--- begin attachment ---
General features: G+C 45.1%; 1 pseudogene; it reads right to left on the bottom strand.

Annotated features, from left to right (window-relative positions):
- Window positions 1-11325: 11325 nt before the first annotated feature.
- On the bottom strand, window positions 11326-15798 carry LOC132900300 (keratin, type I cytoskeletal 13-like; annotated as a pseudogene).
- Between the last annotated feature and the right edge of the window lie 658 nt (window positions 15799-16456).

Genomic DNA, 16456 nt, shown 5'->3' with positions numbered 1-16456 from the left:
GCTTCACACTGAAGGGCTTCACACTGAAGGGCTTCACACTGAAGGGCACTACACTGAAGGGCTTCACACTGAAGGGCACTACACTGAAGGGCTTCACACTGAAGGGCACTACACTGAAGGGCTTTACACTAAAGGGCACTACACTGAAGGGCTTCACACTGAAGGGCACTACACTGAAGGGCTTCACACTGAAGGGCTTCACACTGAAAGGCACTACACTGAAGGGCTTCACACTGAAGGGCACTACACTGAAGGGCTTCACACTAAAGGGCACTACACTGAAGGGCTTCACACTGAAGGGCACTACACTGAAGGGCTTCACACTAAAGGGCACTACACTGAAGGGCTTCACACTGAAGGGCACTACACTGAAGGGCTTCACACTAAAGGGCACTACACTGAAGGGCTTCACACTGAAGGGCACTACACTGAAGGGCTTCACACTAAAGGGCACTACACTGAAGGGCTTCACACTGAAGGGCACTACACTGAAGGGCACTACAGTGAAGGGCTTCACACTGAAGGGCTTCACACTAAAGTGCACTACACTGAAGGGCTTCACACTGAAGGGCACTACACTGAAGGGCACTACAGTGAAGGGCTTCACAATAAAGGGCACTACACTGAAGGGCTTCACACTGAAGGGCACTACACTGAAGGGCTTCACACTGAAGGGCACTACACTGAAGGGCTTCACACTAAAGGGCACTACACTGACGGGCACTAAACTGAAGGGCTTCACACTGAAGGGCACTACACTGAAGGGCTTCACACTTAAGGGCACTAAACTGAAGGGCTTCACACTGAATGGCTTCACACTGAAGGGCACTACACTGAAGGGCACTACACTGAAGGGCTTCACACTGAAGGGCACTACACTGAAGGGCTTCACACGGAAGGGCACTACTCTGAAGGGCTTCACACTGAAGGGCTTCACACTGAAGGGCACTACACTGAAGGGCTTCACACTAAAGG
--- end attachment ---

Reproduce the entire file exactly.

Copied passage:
General features: G+C 45.1%; 1 pseudogene; it reads right to left on the bottom strand.

Annotated features, from left to right (window-relative positions):
- Window positions 1-11325: 11325 nt before the first annotated feature.
- On the bottom strand, window positions 11326-15798 carry LOC132900300 (keratin, type I cytoskeletal 13-like; annotated as a pseudogene).
- Between the last annotated feature and the right edge of the window lie 658 nt (window positions 15799-16456).

Genomic DNA, 16456 nt, shown 5'->3' with positions numbered 1-16456 from the left:
GCTTCACACTGAAGGGCTTCACACTGAAGGGCTTCACACTGAAGGGCACTACACTGAAGGGCTTCACACTGAAGGGCACTACACTGAAGGGCTTCACACTGAAGGGCACTACACTGAAGGGCTTTACACTAAAGGGCACTACACTGAAGGGCTTCACACTGAAGGGCACTACACTGAAGGGCTTCACACTGAAGGGCTTCACACTGAAAGGCACTACACTGAAGGGCTTCACACTGAAGGGCACTACACTGAAGGGCTTCACACTAAAGGGCACTACACTGAAGGGCTTCACACTGAAGGGCACTACACTGAAGGGCTTCACACTAAAGGGCACTACACTGAAGGGCTTCACACTGAAGGGCACTACACTGAAGGGCTTCACACTAAAGGGCACTACACTGAAGGGCTTCACACTGAAGGGCACTACACTGAAGGGCTTCACACTAAAGGGCACTACACTGAAGGGCTTCACACTGAAGGGCACTACACTGAAGGGCACTACAGTGAAGGGCTTCACACTGAAGGGCTTCACACTAAAGTGCACTACACTGAAGGGCTTCACACTGAAGGGCACTACACTGAAGGGCACTACAGTGAAGGGCTTCACAATAAAGGGCACTACACTGAAGGGCTTCACACTGAAGGGCACTACACTGAAGGGCTTCACACTGAAGGGCACTACACTGAAGGGCTTCACACTAAAGGGCACTACACTGACGGGCACTAAACTGAAGGGCTTCACACTGAAGGGCACTACACTGAAGGGCTTCACACTTAAGGGCACTAAACTGAAGGGCTTCACACTGAATGGCTTCACACTGAAGGGCACTACACTGAAGGGCACTACACTGAAGGGCTTCACACTGAAGGGCACTACACTGAAGGGCTTCACACGGAAGGGCACTACTCTGAAGGGCTTCACACTGAAGGGCTTCACACTGAAGGGCACTACACTGAAGGGCTTCACACTAAAGG